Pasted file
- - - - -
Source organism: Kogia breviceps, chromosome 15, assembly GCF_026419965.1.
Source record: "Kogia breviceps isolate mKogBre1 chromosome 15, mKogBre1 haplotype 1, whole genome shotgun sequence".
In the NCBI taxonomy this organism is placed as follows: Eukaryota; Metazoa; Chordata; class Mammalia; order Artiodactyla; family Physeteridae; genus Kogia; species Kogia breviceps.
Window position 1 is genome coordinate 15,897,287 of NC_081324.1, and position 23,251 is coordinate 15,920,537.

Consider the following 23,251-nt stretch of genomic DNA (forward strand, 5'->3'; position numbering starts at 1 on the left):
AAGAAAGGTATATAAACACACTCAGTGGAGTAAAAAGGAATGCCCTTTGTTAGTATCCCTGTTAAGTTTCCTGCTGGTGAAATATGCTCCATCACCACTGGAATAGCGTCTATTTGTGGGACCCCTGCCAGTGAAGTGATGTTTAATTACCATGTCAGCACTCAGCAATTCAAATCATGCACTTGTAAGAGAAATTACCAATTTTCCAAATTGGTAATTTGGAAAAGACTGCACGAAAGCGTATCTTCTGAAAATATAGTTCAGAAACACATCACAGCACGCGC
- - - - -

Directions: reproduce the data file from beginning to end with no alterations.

Source organism: Kogia breviceps, chromosome 15, assembly GCF_026419965.1.
Source record: "Kogia breviceps isolate mKogBre1 chromosome 15, mKogBre1 haplotype 1, whole genome shotgun sequence".
In the NCBI taxonomy this organism is placed as follows: Eukaryota; Metazoa; Chordata; class Mammalia; order Artiodactyla; family Physeteridae; genus Kogia; species Kogia breviceps.
Window position 1 is genome coordinate 15,897,287 of NC_081324.1, and position 23,251 is coordinate 15,920,537.

Consider the following 23,251-nt stretch of genomic DNA (forward strand, 5'->3'; position numbering starts at 1 on the left):
AAGAAAGGTATATAAACACACTCAGTGGAGTAAAAAGGAATGCCCTTTGTTAGTATCCCTGTTAAGTTTCCTGCTGGTGAAATATGCTCCATCACCACTGGAATAGCGTCTATTTGTGGGACCCCTGCCAGTGAAGTGATGTTTAATTACCATGTCAGCACTCAGCAATTCAAATCATGCACTTGTAAGAGAAATTACCAATTTTCCAAATTGGTAATTTGGAAAAGACTGCACGAAAGCGTATCTTCTGAAAATATAGTTCAGAAACACATCACAGCACGCGC